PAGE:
Aisha Langford, Ph.D, M.P.H.
Assistant Professor, Department of Population Health, New York University School of Medicine
I first became interested in science when I became an adult literacy specialist at the San Mateo County READS (SMCR) program in East Palo Alto, California. At SMCR, I served as a consultant for a NIH-funded study, “Cancer Narratives for Low-Literacy Adult Learners,” led by Colleen Crangle of Converspeech LLC. The study aimed to help low-literacy adults understand information about colon cancer screening and prevention. This experience was the catalyst for me obtaining my Masters of Public Health (M.P.H.) degree.
During my M.P.H. studies at the Saint Louis University School of Public Health, I worked as a research assistant in the Health Communication Research Laboratory on a research project called Ozioma, a Nigerian word for “good news.” Ozioma was designed to educate African Americans about cancer by developing locally relevant, cancer-specific press releases for black newspapers. This experience piqued my interest in health communications and health disparities, and ultimately led me to apply for a unique position as director of community outreach at the University of Michigan Comprehensive Cancer Center. In this position, I was responsible for implementing community-based health education programs for communities of color. My community engagement work, coupled with my growing desire to ask and test my own research questions, prompted me to pursue a Ph.D. degree.
As a doctoral student at the University of Michigan School of Public Health, I conducted primary research on attitudes about clinical trial participation, in partnership with 16 black churches in Michigan. In addition, I conducted a secondary analysis of cancer clinical trial enrollment data provided by the National Cancer Institute. After completing my Ph.D., I did a postdoctoral fellowship with the Department of Veterans Affairs Center for Clinical Management Research in Ann Arbor, Michigan. In September 2015, I joined the faculty at the New York University (NYU) School of Medicine as an assistant professor in the Department of Population Health. I also co-direct the Recruitment and Retention Unit under the NYU Clinical and Translational Science Institute.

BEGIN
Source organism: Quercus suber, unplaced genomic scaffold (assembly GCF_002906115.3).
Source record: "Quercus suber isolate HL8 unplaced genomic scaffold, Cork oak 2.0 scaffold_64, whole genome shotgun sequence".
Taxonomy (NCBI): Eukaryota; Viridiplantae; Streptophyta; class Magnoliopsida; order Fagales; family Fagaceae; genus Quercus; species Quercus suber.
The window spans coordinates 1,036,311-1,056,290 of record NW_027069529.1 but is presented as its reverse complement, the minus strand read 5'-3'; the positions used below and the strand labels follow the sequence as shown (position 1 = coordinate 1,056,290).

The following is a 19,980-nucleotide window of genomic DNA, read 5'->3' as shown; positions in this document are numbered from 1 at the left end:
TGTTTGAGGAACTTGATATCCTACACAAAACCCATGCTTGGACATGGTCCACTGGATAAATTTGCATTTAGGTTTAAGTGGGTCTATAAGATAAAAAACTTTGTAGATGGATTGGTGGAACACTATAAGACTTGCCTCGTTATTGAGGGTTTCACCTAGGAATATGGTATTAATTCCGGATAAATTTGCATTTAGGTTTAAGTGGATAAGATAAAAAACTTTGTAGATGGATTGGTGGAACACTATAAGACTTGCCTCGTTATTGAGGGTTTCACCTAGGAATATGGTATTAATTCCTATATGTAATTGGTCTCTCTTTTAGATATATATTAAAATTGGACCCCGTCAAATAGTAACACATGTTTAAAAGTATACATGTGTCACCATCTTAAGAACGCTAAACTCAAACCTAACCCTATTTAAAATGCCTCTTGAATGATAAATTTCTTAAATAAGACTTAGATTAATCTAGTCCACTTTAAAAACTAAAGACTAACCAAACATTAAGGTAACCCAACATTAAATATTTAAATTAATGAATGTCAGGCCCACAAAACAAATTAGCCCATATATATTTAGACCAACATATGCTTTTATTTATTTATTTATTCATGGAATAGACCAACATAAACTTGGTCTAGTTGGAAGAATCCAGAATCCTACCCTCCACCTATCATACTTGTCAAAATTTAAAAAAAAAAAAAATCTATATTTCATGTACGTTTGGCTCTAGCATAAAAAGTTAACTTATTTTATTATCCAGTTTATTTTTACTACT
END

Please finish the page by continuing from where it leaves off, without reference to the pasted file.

Overall, I think successful translational scientists should be open to working on multidisciplinary teams and with colleagues who have different skill sets and perspectives, which makes the science stronger. Additionally, I think it is important to be able to “speak” to different professional and lay audiences.
The NCATS diversity supplement was critical to my success as a minority, junior faculty member on the tenure track and helped launch my career in many important ways. The supplement helped facilitate mentorship opportunities from senior leaders, enabled me to travel to professional conferences and gave me exposure to various networking opportunities. Most importantly, the award provided me with protected time to publish papers and develop ideas for future research projects. For example, one of the papers generated from my diversity supplement project, on which I am the senior author, was published in Contemporary Clinical Trial Communications. In August 2018, I received a K award from the National Heart, Lung, and Blood Institute (NHLBI).
Like life, research has hills and valleys. My advice to trainees is to stay positive, keep going and do not be afraid to ask for help. Finally, remember to celebrate your wins, both big and small!
As an assistant professor in the Department of Population Health at NYU’s School of Medicine, I study how health communication can improve individual decision-making and reduce population health disparities for conditions or behaviors that lead to preventable mortality and morbidity.
Historically, I have done research in cancer prevention and clinical trial participation in community-based settings. My research has expanded to include cardiovascular disease, with a particular interest in hypertension (HTN)-related decision-making. In August 2018, I received a five-year career development award from the NHLBI to explore patient and clinician preferences for HTN management. My K award proposal will enable me to elucidate important preferences of black patients and clinicians related to HTN management, with particular emphasis on lifestyle change interventions, building toward a decision support tool to facilitate preference-concordant decisions. With increased preference-concordant decisions for HTN management, it is likely that racial gaps in HTN mortality and morbidity between blacks and whites will be reduced over time.